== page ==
AbstractThe aims of this research are to identify the elements of leader sensemaking which both promote and hinder mindset change. I Use a qualitative, ethnographic active participant research approach in three organisations and semi-structured interviews with leaders from other organisations. My research identifies the inter-related elements of leader sensemaking of an organisational change methodology which is influenced in its approach by postmodern thinking and which challenges current mindsets about leadership and organisation. By identifying and establishing the interrelationship between nine key elements of leader sensemaking my research provides academics and practitioners with a basis for facilitating leader mindset change. I also identify further research opportunities around issues of sustaining individual mindset change and embedding this in organisational culture, which I have identified as a result of my research.
Nine key elements of sensemaking are identified and used to understand the sensemaking process of leaders. I identify the relationship between the elements and the impact they can have in both promoting and inhibiting mindset change. My research finds that current leader thinking about organisations, leadership and organisational change is largely modernist in perspective. When presented with a methodology that is influenced by a postmodern perspective all the elements shape and influence the sense the leaders make of the challenge to their mindset and their decision on whether or not to engage with the methodology. These elements are inter-related, each is essential but insufficient in isolation, and each influences, and is influenced by, all the others. My research explores the relationship between the sensemaking elements in a range of practical organisational settings. In so doing it provides insight into how those wishing to influence the mindsets of others can understand and recognise the dynamic of sensemaking, whilst highlighting that changing leader mindsets is not something that has easy ‘how to’ answers or which can be achieved by following simplistic cause and effect step models that are prevalent in the current literature which many practitioners are familiar with.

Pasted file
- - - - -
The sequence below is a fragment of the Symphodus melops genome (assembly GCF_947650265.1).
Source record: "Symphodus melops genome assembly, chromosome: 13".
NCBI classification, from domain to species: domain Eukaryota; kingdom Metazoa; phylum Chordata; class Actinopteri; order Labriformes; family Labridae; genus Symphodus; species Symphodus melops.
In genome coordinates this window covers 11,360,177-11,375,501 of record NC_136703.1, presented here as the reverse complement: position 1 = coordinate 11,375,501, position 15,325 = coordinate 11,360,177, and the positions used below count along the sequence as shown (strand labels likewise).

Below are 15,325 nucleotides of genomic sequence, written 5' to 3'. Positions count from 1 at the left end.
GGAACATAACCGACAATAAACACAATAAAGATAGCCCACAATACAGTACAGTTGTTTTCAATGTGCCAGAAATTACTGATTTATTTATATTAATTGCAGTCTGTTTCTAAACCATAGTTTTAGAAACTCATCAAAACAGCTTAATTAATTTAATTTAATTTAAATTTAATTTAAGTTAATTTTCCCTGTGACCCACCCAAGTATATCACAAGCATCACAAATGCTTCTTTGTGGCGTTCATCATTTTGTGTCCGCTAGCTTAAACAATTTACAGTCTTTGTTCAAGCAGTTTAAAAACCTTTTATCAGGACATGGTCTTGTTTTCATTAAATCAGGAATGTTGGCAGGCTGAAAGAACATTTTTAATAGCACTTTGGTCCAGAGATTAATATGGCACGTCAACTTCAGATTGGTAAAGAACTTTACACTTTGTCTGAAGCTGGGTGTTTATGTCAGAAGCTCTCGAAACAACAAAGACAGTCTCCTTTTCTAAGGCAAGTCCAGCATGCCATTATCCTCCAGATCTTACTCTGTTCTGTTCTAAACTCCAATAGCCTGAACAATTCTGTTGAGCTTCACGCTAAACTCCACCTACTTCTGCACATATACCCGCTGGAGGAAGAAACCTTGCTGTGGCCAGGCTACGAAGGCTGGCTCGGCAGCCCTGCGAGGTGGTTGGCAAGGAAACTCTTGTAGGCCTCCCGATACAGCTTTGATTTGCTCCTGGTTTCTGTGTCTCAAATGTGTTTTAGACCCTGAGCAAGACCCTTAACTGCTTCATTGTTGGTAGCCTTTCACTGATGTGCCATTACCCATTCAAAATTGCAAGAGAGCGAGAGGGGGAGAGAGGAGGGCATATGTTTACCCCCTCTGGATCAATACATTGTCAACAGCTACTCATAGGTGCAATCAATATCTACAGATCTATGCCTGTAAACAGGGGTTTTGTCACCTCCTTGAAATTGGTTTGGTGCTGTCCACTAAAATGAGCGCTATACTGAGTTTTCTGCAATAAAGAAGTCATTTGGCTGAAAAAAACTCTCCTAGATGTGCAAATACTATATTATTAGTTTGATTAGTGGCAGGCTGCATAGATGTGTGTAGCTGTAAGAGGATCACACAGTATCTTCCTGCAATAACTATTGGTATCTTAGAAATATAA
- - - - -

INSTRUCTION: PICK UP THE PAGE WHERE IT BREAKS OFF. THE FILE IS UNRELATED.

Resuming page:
|Date of Award||2017|
|Supervisor||Anne Fearfull (Supervisor) & Alison Fordyce (Supervisor)|
- Transformational leadership
- Cognitive dissonance